The typical method to find a "good" set of hyper-parameters is called "grid search", which some times can be computationally costly, especially if the data set is large. Thus, in order to accelerate the process of finding the hyper-parameters this research uses a quasi-optimal method to find the hyper-parameters based on optimization techniques [52]. The list of hyper-parameters used in our SVM-based classifiers appears in Table 2. The table shows the final values of *C*, *p*, and *τ* for each channel and the particular kernel choice. In the case of SVMs based on a polynomial kernel with a variable degree, it was found that a third degree polynomial produced better results; this is shown in the fourth column of Table 2.

The last choice of classifiers are based on discriminant analysis. Both Linear Discriminant Analysis (LDA) [53] and Quadratic Discriminant Analysis (QDA) [54] are closely related and are well known in the community for their simplicity and the robustness provided by statistical properties of the data. QDA and LDA achieve optimal results, in terms of probability theory, when the data in each class follows a Gaussian distribution independent and identically distributed (IID). Since this research uses the KLT, the data is close to being IID; however, the data is not actually IID, as in most real-life applications such as this research. LDA and QDA require no parameters except for the mean and covariance matrix estimates for each channel; these are computed from the training set . The experiments performed while training the classifiers and the soft fusion are discussed next.

### Experimental design

The soft fusion of *i* classifiers for detecting leukocoria requires an estimation of each classifier’s importance, *i.e.*, the *i*-th density *g*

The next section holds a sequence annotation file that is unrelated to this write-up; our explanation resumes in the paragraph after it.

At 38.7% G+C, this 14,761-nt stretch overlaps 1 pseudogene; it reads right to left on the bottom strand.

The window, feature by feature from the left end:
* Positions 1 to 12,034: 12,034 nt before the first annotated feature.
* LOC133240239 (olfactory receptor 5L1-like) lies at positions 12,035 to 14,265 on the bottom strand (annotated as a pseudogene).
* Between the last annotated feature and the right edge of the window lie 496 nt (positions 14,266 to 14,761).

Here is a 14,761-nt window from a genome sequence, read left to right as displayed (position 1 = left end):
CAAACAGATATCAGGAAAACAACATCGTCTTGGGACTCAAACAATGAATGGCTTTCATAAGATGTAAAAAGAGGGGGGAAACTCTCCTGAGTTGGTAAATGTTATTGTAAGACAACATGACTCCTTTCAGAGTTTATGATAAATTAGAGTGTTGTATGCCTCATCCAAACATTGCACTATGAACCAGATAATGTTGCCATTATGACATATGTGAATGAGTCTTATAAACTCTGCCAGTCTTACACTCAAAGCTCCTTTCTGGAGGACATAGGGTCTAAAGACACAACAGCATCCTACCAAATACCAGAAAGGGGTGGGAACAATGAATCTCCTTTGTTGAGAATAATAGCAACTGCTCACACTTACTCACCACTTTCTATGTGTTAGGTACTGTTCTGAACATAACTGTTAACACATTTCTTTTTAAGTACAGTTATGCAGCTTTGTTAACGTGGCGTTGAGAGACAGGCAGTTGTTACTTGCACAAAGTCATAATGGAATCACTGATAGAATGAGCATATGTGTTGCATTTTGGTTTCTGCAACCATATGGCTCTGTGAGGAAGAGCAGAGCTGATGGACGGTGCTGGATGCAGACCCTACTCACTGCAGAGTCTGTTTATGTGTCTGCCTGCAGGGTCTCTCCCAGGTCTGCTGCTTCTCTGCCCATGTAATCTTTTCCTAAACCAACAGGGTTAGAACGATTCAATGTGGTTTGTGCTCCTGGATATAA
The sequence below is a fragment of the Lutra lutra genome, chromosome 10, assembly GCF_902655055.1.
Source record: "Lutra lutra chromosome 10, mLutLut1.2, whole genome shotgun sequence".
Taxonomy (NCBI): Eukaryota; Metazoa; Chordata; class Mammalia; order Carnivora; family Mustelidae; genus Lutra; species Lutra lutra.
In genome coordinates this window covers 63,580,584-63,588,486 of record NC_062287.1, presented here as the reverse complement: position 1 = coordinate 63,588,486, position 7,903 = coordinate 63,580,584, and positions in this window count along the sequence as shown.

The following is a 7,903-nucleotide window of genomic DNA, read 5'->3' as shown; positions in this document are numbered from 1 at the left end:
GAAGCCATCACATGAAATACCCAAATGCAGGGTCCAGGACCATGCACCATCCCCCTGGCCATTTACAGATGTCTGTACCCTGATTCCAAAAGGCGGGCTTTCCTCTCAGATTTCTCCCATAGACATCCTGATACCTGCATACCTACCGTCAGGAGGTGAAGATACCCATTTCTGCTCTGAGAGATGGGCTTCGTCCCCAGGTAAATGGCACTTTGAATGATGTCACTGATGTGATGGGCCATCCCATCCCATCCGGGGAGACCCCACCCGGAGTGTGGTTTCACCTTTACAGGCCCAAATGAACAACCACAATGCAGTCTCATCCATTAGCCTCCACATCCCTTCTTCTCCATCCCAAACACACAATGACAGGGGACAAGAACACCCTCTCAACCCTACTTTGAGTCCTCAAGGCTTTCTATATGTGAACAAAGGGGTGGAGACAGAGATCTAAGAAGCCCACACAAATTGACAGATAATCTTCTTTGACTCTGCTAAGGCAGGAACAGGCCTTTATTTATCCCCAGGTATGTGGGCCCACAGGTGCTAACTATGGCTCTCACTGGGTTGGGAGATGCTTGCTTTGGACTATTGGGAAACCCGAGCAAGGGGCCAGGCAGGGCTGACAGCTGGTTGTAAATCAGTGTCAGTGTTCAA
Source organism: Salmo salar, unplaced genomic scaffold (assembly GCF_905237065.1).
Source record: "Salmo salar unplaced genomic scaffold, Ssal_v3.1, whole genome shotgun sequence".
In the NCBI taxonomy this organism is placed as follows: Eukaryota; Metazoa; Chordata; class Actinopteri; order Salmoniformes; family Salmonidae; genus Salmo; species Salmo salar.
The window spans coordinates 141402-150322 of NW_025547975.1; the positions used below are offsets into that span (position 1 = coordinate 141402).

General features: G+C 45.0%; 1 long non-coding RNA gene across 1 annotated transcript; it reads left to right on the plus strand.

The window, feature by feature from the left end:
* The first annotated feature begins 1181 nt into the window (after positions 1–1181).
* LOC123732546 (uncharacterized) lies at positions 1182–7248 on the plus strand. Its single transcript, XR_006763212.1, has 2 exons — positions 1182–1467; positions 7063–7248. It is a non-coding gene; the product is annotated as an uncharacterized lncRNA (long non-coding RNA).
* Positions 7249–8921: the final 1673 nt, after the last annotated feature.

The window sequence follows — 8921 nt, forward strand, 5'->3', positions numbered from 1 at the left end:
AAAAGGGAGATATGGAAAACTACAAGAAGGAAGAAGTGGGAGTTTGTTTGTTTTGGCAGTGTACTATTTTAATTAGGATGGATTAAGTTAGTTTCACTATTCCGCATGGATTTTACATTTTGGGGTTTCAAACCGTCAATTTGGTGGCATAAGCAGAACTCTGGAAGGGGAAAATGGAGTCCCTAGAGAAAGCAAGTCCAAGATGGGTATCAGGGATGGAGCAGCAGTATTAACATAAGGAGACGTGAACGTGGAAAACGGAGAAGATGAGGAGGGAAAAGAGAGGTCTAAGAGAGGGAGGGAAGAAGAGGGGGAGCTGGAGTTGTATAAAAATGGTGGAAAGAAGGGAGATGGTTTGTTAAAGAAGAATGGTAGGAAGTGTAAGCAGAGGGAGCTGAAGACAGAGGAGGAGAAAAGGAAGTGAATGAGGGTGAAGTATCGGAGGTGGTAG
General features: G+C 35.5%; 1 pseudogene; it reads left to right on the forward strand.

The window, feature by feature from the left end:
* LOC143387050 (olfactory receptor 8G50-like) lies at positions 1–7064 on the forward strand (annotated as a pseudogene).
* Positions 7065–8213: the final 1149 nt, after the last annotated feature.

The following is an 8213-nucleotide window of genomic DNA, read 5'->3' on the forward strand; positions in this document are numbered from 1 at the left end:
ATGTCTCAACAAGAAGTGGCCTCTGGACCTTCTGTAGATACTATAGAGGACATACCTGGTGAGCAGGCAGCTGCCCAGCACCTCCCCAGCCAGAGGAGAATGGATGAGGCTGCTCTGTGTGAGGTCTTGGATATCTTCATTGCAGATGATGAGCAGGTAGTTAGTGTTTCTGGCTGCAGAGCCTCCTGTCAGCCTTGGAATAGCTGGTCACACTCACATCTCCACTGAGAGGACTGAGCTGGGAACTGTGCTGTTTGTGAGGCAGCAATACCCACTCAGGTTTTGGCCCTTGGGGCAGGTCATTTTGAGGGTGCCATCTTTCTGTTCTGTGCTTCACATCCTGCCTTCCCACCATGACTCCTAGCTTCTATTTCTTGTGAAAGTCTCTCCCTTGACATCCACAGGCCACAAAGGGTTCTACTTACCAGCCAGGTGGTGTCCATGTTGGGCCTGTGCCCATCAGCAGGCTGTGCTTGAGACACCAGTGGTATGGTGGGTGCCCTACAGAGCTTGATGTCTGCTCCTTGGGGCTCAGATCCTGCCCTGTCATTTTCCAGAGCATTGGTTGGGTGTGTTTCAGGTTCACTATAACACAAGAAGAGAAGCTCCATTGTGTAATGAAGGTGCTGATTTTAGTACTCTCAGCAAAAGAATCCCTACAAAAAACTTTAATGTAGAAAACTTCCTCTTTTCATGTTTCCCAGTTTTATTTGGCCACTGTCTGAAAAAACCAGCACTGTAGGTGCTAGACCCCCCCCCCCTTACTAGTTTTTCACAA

^{i}. This research defined each classifier’s importance based on their individual performances using several different performance metrics and averaging the ranking in each individual metric. This section describes the experimental process of evaluating each classifier and the final value for *g*
^{i} density corresponding to the *i*-th classifier.

#### Cross-validation

The whole database of eye images contains 144 examples. We divided the database into 10 groups of approximately equal size in order to use the well-known *K*-fold cross validation (CV) technique. Cross validation helps the researcher get an estimate of true classification performances [55]. This research uses 10-fold CV (*K* = 10) in order to determine the true importance of each classifier.

The database is divided in 10 groups of 14.4 data points in the average case. The methodology selects which points belong to each group randomly. Nine out of the 10 groups follow the pre-processing and feature extraction procedure explained earlier. Then the set of nine groups with its corresponding target classes *d*
_{
i
} is defined as the training dataset $\mathcal{D}={\{{\mathbf{x}}_{i},{d}_{i}\}}_{i=1}^{N}$, where ${\mathbf{x}}_{i}\in {\mathbb{R}}^{2}$, *d*
_{
i